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Chondroitin and glucosamine sulfate in combination decrease the pro-resorptive properties of human osteoarthritis subchondral bone osteoblasts: a basic science study.

Tat SK, Pelletier JP, Vergés J, Lajeunesse D, Montell E, Fahmi H, Lavigne M, Martel-Pelletier J - Arthritis Res. Ther. (2007)

Bottom Line: Under basal conditions, RANKL expression was significantly reduced by CS and by both drugs incubated together.Under vitamin D3, these drugs also showed a decrease in RANKL level, which, however, did not reach statistical significance.This was confirmed by the decreased resorptive activity for the combination of CS and GS.

View Article: PubMed Central - HTML - PubMed

Affiliation: Osteoarthritis Research Unit, University of Montreal Hospital Centre, Notre-Dame Hospital, 1560 rue Sherbrooke Est, Montreal, Quebec H2L 4M1, Canada. kwantats@yahoo.fr

ABSTRACT
Early in the pathological process of osteoarthritis (OA), subchondral bone remodelling, which is related to altered osteoblast metabolism, takes place. In the present study, we explored in human OA subchondral bone whether chondroitin sulfate (CS), glucosamine sulfate (GS), or both together affect the major bone biomarkers, osteoprotegerin (OPG), receptor activator of nuclear factor-kappa B ligand (RANKL), and the pro-resorptive activity of OA osteoblasts. The effect of CS (200 mug/mL), GS (50 and 200 mug/mL), or both together on human OA subchondral bone osteoblasts, in the presence or absence of 1,25(OH)2D3 (vitamin D3) (50 nM), was determined on the bone biomarkers alkaline phosphatase and osteocalcin, on the expression (mRNA) and production (enzyme-linked immunosorbent assay) of bone remodelling factors OPG and RANKL, and on the pro-resorptive activity of these cells. For the latter experiments, human OA osteoblasts were incubated with differentiated peripheral blood mononuclear cells on a sub-micron synthetic calcium phosphate thin film. Data showed that CS and GS affected neither basal nor vitamin D3-induced alkaline phosphatase or osteocalcin release. Interestingly, OPG expression and production under basal conditions or vitamin D3 treatment were upregulated by CS and by both CS and GS incubated together. Under basal conditions, RANKL expression was significantly reduced by CS and by both drugs incubated together. Under vitamin D3, these drugs also showed a decrease in RANKL level, which, however, did not reach statistical significance. Importantly, under basal conditions, CS and both compounds combined significantly upregulated the expression ratio of OPG/RANKL. Vitamin D3 decreased this ratio, and GS further decreased it. Both drugs reduced the resorption activity, and statistical significance was reached for GS and when CS and GS were incubated together. Our data indicate that CS and GS do not overly affect cell integrity or bone biomarkers. Yet CS and both compounds together increase the expression ratio of OPG/RANKL, suggesting a positive effect on OA subchondral bone structural changes. This was confirmed by the decreased resorptive activity for the combination of CS and GS. These data are of major significance and may help to explain how these two drugs exert a positive effect on OA pathophysiology.

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Levels of alkaline phosphatase and osteocalcin in human osteoarthritis subchondral bone osteoblasts. Alkaline phosphatase activity (a) and osteocalcin level (b) were determined after treatment with chondroitin sulfate (CS) (200 μg/mL), glucosamine sulfate (GS) (50 or 200 μg/mL), or both (200 μg/mL each) in the absence or presence of vitamin D3 at 50 nM. Alkaline phosphatase activity (a) was determined in the cell lysate by substrate hydrolysis using p-nitrophenylphosphate, whereas osteocalcin level (b) was determined in the culture media by using a specific enzyme immunoassay. Data are from eight independent experiments. Statistical significance was assessed by paired Student t test. P value indicates the statistical difference between control (C, basal conditions) and vitamin D3-treated specimens.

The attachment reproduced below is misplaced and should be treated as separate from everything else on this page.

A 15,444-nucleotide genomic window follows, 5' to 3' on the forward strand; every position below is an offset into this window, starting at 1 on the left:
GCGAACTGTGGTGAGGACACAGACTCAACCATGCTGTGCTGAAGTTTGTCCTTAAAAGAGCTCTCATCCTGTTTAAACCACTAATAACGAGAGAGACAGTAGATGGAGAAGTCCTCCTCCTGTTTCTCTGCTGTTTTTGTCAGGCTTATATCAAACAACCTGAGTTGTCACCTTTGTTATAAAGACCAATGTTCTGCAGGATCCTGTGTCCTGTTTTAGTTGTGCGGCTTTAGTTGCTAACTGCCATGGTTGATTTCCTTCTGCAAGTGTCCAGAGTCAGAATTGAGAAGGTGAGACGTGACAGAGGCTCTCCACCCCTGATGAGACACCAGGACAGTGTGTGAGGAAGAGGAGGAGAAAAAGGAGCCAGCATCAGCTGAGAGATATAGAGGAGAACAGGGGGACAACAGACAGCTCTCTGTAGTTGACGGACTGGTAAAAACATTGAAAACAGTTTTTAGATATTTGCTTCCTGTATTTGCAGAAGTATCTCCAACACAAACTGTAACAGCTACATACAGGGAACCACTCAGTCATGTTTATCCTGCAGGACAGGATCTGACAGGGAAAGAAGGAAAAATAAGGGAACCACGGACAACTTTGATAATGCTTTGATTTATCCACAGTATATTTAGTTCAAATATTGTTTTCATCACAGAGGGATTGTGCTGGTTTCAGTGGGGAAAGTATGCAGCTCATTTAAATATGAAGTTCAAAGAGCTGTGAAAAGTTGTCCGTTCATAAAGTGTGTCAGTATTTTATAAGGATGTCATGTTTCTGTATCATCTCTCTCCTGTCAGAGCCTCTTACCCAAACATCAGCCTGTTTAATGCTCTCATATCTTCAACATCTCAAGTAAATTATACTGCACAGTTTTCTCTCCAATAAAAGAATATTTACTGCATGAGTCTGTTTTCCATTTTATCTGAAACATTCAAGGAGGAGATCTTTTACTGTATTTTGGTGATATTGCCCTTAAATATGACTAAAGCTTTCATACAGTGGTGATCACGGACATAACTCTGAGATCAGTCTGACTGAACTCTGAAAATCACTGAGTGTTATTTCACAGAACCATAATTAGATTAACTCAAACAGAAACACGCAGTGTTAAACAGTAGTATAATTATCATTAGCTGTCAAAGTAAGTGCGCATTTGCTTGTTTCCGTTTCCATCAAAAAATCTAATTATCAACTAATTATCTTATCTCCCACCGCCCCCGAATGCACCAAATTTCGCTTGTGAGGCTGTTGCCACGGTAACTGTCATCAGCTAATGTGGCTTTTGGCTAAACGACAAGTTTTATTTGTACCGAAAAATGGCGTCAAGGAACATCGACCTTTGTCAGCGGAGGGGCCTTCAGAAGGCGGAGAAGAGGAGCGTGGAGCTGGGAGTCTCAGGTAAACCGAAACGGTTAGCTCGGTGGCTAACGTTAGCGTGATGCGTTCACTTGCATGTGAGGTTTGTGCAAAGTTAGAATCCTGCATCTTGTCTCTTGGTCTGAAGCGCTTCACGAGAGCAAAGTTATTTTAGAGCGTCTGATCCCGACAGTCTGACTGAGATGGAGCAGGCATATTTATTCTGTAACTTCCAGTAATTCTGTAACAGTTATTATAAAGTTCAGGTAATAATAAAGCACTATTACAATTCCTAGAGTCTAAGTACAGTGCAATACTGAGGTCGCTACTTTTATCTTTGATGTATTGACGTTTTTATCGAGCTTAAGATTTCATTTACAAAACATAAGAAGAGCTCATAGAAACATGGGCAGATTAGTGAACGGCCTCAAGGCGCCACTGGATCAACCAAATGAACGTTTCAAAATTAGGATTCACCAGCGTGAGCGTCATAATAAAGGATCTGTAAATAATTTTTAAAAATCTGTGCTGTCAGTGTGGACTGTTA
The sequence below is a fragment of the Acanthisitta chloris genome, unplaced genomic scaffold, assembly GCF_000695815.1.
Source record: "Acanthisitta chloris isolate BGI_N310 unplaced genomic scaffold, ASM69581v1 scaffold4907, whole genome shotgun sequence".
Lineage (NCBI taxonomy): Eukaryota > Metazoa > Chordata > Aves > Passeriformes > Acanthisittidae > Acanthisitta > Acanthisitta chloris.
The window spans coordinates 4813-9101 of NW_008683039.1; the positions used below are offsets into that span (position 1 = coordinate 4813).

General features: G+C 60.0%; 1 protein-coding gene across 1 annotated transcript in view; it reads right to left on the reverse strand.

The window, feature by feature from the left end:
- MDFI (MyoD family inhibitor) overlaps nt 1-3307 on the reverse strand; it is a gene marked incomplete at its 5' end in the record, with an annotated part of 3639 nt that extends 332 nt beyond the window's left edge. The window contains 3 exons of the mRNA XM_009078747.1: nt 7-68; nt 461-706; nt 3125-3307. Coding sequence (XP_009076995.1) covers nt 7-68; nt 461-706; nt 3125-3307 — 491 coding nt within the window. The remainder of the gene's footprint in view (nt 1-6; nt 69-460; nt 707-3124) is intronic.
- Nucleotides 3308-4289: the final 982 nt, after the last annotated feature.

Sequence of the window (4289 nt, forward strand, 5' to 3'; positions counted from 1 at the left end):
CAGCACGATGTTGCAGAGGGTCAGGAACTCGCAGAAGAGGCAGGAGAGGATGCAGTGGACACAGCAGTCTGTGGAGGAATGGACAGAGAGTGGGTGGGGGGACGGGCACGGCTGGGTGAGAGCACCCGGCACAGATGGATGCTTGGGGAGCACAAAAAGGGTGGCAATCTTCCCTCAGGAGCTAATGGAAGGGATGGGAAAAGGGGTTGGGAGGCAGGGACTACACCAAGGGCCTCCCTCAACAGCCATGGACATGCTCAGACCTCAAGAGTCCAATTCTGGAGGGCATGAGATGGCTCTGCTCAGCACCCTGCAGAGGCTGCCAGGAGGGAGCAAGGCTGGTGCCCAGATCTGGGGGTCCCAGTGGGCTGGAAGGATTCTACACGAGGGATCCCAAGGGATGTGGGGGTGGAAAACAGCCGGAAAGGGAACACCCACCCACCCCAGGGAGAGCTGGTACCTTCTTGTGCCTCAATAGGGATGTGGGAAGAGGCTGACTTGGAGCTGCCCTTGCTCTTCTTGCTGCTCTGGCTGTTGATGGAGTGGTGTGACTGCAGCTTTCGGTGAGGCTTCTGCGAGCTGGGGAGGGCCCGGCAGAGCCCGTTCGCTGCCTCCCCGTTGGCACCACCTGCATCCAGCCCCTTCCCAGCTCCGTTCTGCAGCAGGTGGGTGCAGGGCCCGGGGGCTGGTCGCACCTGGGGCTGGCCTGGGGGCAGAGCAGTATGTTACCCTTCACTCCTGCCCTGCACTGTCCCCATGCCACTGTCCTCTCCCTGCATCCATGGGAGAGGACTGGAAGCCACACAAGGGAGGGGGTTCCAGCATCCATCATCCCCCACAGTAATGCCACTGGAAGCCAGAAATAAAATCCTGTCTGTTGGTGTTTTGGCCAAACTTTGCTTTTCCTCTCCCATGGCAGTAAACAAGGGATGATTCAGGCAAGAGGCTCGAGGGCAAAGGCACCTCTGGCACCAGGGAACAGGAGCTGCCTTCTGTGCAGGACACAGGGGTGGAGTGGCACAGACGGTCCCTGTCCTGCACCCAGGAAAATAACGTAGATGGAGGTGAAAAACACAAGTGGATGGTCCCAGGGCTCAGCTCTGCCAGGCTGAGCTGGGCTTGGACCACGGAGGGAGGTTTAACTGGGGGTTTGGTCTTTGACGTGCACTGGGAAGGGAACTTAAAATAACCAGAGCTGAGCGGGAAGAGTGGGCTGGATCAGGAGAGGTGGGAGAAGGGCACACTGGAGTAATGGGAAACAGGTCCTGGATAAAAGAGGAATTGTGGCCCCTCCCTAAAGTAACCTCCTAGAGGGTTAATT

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Figure 1: Levels of alkaline phosphatase and osteocalcin in human osteoarthritis subchondral bone osteoblasts. Alkaline phosphatase activity (a) and osteocalcin level (b) were determined after treatment with chondroitin sulfate (CS) (200 μg/mL), glucosamine sulfate (GS) (50 or 200 μg/mL), or both (200 μg/mL each) in the absence or presence of vitamin D3 at 50 nM. Alkaline phosphatase activity (a) was determined in the cell lysate by substrate hydrolysis using p-nitrophenylphosphate, whereas osteocalcin level (b) was determined in the culture media by using a specific enzyme immunoassay. Data are from eight independent experiments. Statistical significance was assessed by paired Student t test. P value indicates the statistical difference between control (C, basal conditions) and vitamin D3-treated specimens.

Mentions: Previous studies with human OA subchondral osteoblasts have shown that these cells have abnormal bone biomarker levels [12,13,16,17](In this study, we first looked at two such biomarkers, namely alkaline phosphatase and osteocalcin. Data showed (Figure 1a,b) that alkaline phosphatase activity and osteocalcin responded to vitamin D3, as is expected from human subchondral bone osteoblasts, with approximately 1.5- and 8-fold increases for alkaline phosphatase and osteocalcin, respectively, over basal values. Neither alkaline phosphatase nor osteocalcin was truly affected by CS or GS alone or together; this is true for both basal conditions and hormonal stimulation. There was a tendency for all treated specimens to show higher levels of vitamin D3-induced osteocalcin release, yet this failed to reach statistical significance (Figure 1b).